How to Dominate Restaurant Catering in 2017
How capturing this key market can make your brand more successful.
For the first time in history, consumers will spend more money with restaurants in the U.S. than they will on grocery—think about that. We are now seeing a change in how consumers interact with restaurants, with technology being at the forefront of these changes.
What is important to understand is that your customers hold the power of ordering within their own hands. It’s a brand new dynamic that creates a very complex operating environment for the restaurant industry as a whole. As we go along in the conversation today, understanding the complexity that sits with the restaurant operator is critical to building out a new, successful restaurant catering strategy.
Catering has to be defined for your brand, and that means taking a look at what already exists within your restaurant portfolio offerings. This process starts with creating new consumer solutions on a menu level. For example, when you compare a platter of sandwiches versus a sandwich in a bag, there’s a very clear differentiation in packaging, product, sizing, and price. And it's imperative to get each one right.
The key is to develop new customer solutions that leverage the same raw ingredients and idle assets already at work within your restaurants. This will deliver an incremental revenue solution set so that you can scale your sales across all channels, such as retail, takeout, catering, drive thru, and so on. Additionally, online ordering and automated ordering are changing the entire dynamics of how customers are placing their orders. So, it’s also important that restaurant operators drive customers into the right ordering channels.
Catering Channels: B2B & B2C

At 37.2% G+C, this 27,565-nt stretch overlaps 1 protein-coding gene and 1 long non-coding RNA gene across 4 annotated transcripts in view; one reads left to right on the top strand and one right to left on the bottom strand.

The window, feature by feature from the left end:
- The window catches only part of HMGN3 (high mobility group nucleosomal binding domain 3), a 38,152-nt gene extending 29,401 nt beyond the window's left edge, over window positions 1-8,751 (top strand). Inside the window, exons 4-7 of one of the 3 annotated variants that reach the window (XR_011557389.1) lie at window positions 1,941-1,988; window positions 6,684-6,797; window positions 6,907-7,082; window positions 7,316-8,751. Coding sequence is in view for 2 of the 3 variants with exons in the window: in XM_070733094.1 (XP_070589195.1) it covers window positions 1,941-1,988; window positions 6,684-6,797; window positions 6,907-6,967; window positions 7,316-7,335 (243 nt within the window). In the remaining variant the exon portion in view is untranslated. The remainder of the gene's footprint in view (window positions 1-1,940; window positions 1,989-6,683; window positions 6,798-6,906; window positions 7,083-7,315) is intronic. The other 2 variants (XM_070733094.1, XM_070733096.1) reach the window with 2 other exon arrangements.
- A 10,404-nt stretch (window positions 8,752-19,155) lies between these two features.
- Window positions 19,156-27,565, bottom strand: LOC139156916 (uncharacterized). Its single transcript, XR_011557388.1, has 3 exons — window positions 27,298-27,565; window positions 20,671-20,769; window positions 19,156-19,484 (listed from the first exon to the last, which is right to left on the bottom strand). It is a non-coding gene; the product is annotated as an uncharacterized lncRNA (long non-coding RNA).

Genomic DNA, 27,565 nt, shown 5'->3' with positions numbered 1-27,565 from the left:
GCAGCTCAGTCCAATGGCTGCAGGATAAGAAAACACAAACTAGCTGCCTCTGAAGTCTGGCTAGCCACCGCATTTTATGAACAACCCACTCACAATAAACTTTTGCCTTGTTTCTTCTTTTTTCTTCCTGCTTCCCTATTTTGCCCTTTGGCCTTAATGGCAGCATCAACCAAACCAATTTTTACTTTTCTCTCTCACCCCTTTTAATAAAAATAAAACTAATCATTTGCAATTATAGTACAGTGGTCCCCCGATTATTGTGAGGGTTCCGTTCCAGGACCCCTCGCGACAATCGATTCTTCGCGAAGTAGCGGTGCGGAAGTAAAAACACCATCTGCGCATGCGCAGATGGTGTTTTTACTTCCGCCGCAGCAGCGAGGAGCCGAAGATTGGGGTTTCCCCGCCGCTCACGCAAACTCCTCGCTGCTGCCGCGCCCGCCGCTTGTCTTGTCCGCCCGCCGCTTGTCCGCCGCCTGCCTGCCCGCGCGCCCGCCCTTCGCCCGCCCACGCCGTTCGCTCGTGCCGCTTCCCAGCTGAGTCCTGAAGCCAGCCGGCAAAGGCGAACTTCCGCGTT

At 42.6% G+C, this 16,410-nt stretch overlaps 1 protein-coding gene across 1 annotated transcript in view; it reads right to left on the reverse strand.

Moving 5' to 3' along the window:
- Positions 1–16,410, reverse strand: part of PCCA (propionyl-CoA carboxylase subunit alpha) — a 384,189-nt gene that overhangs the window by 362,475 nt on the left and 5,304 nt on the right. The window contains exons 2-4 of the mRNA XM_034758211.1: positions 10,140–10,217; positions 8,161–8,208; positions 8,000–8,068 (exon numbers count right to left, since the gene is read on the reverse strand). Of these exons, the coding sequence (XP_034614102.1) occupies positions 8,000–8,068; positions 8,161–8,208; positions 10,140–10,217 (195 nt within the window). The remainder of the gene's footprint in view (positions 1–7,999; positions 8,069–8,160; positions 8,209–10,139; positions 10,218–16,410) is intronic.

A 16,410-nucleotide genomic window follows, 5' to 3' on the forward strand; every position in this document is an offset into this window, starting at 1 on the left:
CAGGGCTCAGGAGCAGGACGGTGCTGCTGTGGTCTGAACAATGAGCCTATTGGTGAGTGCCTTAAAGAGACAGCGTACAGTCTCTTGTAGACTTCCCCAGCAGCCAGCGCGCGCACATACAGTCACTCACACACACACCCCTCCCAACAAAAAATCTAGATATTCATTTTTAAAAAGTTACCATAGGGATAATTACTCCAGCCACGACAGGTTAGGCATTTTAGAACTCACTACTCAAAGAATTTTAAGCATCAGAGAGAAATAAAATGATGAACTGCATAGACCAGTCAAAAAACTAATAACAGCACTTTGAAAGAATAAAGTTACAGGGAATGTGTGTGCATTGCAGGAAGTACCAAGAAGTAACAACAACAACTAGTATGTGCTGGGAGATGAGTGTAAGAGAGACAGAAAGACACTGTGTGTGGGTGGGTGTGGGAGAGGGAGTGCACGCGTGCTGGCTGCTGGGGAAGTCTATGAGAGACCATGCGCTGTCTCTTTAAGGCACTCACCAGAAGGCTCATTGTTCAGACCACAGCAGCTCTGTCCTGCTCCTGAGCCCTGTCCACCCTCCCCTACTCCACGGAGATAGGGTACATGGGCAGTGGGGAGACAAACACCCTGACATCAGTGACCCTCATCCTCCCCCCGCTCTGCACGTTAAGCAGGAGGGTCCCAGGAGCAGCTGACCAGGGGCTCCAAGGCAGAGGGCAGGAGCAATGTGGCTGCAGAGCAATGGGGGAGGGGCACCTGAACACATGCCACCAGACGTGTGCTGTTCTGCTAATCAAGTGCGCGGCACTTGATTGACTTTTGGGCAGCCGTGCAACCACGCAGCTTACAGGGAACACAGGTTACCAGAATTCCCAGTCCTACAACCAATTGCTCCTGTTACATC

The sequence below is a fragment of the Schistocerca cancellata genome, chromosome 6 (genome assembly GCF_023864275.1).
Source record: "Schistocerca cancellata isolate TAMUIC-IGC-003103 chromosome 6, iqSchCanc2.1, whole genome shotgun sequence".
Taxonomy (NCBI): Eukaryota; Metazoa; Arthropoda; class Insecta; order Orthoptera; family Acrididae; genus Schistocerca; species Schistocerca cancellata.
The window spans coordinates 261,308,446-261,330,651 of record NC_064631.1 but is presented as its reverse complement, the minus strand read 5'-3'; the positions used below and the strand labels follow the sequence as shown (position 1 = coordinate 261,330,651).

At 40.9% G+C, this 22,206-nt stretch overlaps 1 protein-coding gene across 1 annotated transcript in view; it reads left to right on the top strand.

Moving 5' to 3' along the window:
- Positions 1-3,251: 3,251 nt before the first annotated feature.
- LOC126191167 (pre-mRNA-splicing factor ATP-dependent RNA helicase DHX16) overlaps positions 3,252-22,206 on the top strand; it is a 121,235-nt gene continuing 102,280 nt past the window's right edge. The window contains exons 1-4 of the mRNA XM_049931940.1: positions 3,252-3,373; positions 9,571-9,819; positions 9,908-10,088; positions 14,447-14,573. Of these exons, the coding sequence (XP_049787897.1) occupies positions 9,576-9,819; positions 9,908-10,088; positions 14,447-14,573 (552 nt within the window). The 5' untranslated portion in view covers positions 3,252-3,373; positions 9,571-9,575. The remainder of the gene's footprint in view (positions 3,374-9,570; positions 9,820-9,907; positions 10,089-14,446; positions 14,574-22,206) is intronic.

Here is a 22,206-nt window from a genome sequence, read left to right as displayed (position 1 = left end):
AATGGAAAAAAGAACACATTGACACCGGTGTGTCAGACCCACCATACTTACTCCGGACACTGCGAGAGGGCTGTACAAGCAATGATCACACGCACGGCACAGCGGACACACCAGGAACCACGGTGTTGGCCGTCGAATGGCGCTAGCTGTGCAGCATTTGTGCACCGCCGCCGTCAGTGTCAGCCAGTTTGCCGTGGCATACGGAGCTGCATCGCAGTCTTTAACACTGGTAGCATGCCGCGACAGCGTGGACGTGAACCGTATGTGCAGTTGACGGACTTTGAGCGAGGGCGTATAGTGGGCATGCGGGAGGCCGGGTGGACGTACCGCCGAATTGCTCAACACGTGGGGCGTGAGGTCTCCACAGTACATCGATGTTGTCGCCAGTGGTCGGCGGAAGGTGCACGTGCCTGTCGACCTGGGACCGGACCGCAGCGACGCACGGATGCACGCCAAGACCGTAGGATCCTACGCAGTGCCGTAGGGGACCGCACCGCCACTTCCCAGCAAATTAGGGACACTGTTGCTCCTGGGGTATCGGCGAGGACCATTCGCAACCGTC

As of right now, there are two ordering channels to consider: the business to business (B2B) channel and the business to consumer (B2C) channel. Everyone thinks B2B is the golden nugget, but the truth is that maximum sales potential is on the consumer side. Why? Because the data shows that $19 billion to $20 billion is spent on B2B transactions, while $23 billion goes to consumer catering. Of course, the brand has to execute at the business to consumer level to capture these sales dollars. Therefore, the business logic, the step-by-step workflow of how you take an order, what you do with an order, how much food you make, and knowing where the delivery is going all needs to connect.
Who’s Doing Catering Well?
Catering is still fragmented among the independent brands, although there are many brands doing this well. The big question is: What does it look like at scale? The early adopters of catering as a new sales strategy, such as Boston Market, know what the strategy is all about. Panera Bread absolutely understands the strategy and they’re doubling down on the technology and on catering itself to make it a success. However, there are still a lot of short falls within these companies as well, as there’s a disconnect on technology, there are talent issues, and more. While they are investing at a very strategic level because they understand what’s coming in the future, they have yet to figure out what is going to work at a level that is consistent, scalable, and factors in delivery.
The data shows that delivery is key to off-premise sales success, and that’s a huge area of interest right now for our entire industry. However, there are still many unknowns surrounding the best ways to make delivery work. This is because third-party contractors, such as Uber, DoorDash, and Postmates, have disrupted the space, and their involvement is creating an oppositional dynamic further complicating delivery services. They need to make money and are finding innovative ways to cut into their portion of off-premise profits. Margins are being eroded for restaurant operators as consumers push down on price and are unwilling to pay high costs for delivery service charges.
For small-value orders in the delivery space, we will have to wait and see if restaurant operators need to deliver the orders themselves or if there is a market for third-party services to represent the brand, execute properly, and still make everyone money.
All of these issues, of course, are being driven by new and emerging technology tools designed to make off-premise sales easier to access.
To become a success, brands that have invested heavily in their off-premise channel should review their technology investments and options to ensure they have a solution that handles the catering execution of their business. The infrastructure has to be there to execute at volume and so does organizational transparency.